The biggest surprises from the 90th Oscar nominations

Exactly one week ago, the Academy Award nominations were announced, and of course, it wasn’t completely what anyone expected. That always happens, with much discussion ensuing. As such, today we’re going to be taking a look at just those surprises. There were a bunch, for sure, though for the purposes of this article I’m only choosing six to write a bit about. They range from absolutely shocking to mildly surprising, but many were predictions that at least yours truly did not make in advance of the big announcement. It’s par for the Oscar course, but still, it’s worth getting into a bit, which is exactly what we’ll be doing.

Here now are a half dozen surprises that the 90th Oscar nominations revealed to us last Tuesday:

Phantom Thread scores in Best Picture, Best Director, and Best Supporting Actress – No one quite expected voters to embrace Paul Thomas Anderson’s latest quite as much as they did. Seemingly poised to just be nominated in Best Actor for Daniel Day-Lewis, Best Costume Design, and Best Original Score, it went above and beyond. Lesley Manville scored in Best Supporting Actress, Paul Thomas Anderson shocked in Best Director (but not in Best Original Screenplay, though more on that in a few days), and an unlikely Best Picture nomination came through. Of all the films to over perform last Tuesday, this was the one to surprise the most.

Darkest Hour cracks the Best Picture lineup – After falling behind much of the season, this Winston Churchill biopic managed to score a nomination in the big category at the 11th hour. On paper, the movie makes total sense as a nominee, but the precursors had all but buried it. Shame on me for ignoring the buzz I heard from voters that it was going to do better than expected. If you look at my last few prediction updates, I had it progressively on the rise, but just not high enough, it seems!

Logan becomes the first comic book movie to get a Best Adapted Screenplay citation – It was bound to eventually happen, especially after The Dark Knight came so close to Best Picture. That it was Logan isn’t a surprise, quality wise, but that it actually happened is what surprised. When in doubt, don’t ignore what the Writers Guild likes, it seems. One of the longer shot predictions that I actually made, this is one to bask in the reflected glory of, just a tad…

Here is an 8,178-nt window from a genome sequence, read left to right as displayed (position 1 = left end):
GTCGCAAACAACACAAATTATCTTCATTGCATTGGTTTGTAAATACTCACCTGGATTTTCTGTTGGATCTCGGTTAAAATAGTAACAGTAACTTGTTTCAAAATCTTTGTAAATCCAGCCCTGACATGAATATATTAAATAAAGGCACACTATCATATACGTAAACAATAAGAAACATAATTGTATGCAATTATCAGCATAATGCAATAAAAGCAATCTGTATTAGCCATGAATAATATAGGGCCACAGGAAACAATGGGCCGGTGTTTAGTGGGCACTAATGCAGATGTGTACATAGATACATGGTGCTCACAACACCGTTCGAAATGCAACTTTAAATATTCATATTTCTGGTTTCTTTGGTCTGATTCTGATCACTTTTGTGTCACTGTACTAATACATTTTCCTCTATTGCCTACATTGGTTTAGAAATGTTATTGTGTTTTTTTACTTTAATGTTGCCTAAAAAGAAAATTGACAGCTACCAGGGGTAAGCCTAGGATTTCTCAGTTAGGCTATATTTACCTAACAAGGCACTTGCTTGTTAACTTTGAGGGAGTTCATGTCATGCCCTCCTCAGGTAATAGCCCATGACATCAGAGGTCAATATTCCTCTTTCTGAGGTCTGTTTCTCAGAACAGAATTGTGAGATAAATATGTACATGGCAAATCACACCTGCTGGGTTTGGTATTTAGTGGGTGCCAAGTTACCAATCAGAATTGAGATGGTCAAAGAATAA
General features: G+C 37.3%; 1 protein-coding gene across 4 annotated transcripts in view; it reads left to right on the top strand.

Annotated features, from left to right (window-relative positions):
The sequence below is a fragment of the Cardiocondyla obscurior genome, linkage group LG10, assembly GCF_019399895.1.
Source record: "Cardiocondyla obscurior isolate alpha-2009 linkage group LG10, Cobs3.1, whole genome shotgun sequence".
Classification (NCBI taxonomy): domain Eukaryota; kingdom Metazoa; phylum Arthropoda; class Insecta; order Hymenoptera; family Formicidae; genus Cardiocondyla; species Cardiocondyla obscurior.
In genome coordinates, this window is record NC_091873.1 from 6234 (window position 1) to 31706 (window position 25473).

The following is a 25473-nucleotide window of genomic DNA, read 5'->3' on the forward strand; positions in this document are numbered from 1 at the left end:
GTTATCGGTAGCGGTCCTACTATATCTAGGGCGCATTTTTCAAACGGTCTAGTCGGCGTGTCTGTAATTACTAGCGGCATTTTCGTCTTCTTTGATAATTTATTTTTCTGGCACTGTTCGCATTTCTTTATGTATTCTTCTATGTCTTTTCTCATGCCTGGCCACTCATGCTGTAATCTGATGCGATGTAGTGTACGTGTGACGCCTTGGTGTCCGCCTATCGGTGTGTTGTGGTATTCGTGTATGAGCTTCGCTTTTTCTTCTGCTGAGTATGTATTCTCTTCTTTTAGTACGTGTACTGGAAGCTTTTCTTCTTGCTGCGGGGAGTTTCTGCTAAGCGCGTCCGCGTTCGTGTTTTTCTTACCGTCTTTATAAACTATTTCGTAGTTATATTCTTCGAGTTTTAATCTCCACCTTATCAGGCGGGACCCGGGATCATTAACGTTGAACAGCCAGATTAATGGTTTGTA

Christopher Nolan isn’t snubbed in Best Director this time – After years of just falling short, Christopher Nolan finally is a Best Director nominee. Again, on paper, there’s no doubt this should have happened, and he’s almost certainly the number two in this category, but when you get burned enough predicting him, some can get gun shy. Still, Nolan scored and depending on what the Directors Guild announces, is locked in a battle for the actual win. For Nolan, that’s a major step forward, in terms of his appreciation within the Academy.

I, Tonya manages a Best Film Editing nomination – Despite coming up empty in Best Picture, this small biopic still managed to snag a nomination in a category that doesn’t often go for that sort of thing. The editing is tremendous and worthy of not just a nomination for contention for the win, though that’s unlikely. As such, its inclusion is what’s celebratory and surprising. Voters ignored I, Tonya far too much, but they remembered it here, thankfully. The snubs up and down the line did not extend to this category.

There’s again nine nominees for Best Picture – At this point, this is now the new normal. Still, this was a bit of a surprise to some. To be sure, the days of ten and five are gone, so it’s likely always going to be eight or nine, with seven an outside chance as well. It’s a weird number, and personally I’d prefer the straight ten to come back, but as it stands, nine is what to expect going forward, unless something surprise on its own happens…

Stay tuned for an article on the snubs from the nominations very soon!

About Joey Magidson

A graduate of Stony Brook University (where he studied Cinema and Cultural Studies), resides in Brooklyn, New York. He contributes to several other film-related websites and is a member of the Broadcast Film Critics Association.

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